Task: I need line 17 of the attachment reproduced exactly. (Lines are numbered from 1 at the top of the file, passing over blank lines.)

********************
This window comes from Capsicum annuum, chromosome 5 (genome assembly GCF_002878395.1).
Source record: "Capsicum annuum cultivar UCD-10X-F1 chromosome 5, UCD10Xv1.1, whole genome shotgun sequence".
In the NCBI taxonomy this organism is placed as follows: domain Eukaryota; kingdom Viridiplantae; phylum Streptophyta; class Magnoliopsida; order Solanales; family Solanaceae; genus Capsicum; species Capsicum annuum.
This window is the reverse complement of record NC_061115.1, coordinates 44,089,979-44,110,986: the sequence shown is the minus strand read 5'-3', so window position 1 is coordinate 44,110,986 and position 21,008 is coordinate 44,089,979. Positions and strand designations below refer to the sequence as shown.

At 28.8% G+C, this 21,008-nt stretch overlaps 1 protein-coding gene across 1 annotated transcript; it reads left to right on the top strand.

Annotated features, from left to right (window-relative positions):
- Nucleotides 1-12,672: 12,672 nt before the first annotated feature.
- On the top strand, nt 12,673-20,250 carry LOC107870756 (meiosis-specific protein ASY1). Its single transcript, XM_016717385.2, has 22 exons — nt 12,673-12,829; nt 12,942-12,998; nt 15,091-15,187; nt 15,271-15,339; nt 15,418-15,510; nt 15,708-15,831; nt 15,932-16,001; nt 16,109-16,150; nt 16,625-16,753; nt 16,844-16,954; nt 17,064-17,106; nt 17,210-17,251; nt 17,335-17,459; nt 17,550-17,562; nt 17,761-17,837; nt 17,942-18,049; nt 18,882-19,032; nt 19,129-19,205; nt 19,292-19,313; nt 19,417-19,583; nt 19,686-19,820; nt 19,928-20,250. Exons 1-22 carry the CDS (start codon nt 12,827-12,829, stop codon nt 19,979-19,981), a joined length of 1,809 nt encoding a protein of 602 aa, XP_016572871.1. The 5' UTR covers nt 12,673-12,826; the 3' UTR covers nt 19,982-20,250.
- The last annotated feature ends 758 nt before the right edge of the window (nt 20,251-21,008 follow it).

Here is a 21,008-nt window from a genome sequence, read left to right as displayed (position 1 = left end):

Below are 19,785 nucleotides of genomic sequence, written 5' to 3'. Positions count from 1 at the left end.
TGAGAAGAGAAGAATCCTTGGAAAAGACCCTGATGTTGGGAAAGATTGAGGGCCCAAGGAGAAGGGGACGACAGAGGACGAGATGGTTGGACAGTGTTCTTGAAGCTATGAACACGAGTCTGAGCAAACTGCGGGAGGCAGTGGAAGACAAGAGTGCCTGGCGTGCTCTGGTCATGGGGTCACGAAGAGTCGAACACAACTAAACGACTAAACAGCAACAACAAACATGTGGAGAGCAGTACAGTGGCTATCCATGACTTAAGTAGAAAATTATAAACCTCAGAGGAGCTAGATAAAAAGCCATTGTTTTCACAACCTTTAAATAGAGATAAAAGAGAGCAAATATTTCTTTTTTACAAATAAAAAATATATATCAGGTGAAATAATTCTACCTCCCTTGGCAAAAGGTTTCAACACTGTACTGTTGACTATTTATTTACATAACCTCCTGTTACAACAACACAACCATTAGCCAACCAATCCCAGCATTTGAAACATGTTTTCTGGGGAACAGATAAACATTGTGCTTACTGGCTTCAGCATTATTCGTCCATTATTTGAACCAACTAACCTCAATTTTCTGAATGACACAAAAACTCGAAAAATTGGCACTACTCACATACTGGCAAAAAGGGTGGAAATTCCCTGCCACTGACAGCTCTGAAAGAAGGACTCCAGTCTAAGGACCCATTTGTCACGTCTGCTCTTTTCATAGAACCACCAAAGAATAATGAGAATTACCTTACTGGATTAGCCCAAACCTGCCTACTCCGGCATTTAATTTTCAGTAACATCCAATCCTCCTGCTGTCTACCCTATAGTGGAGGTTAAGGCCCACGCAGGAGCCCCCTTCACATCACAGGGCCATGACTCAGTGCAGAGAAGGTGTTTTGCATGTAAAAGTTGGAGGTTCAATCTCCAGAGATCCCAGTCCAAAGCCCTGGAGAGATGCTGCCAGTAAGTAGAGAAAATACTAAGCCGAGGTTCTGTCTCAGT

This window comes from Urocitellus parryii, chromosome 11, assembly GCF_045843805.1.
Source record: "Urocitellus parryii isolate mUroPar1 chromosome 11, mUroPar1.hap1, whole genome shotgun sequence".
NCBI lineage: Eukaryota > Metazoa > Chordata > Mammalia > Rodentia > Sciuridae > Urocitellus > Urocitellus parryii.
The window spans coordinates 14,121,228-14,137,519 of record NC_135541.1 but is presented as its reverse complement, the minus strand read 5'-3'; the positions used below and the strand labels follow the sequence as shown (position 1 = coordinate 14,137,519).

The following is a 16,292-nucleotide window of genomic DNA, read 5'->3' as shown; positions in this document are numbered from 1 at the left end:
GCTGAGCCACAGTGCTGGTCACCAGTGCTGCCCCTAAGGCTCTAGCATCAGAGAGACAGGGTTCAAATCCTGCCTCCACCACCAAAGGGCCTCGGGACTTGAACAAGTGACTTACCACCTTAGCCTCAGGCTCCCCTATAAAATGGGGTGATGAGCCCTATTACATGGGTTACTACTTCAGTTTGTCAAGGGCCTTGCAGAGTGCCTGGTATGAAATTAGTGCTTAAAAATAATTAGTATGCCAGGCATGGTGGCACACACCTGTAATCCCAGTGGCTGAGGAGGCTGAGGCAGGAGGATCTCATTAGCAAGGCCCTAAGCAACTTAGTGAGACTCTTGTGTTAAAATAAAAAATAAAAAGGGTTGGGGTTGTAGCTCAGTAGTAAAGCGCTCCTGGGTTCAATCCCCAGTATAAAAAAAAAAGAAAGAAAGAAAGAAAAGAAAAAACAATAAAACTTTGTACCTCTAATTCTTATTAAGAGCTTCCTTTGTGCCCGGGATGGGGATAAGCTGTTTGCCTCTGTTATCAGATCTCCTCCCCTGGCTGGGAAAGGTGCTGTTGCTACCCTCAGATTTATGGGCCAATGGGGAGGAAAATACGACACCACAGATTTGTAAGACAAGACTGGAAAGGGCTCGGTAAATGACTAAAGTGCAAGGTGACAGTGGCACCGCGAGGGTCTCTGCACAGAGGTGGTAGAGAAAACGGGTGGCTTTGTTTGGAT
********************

The following is a 16,292-nucleotide window of genomic DNA, read 5'->3' as shown; positions in this document are numbered from 1 at the left end: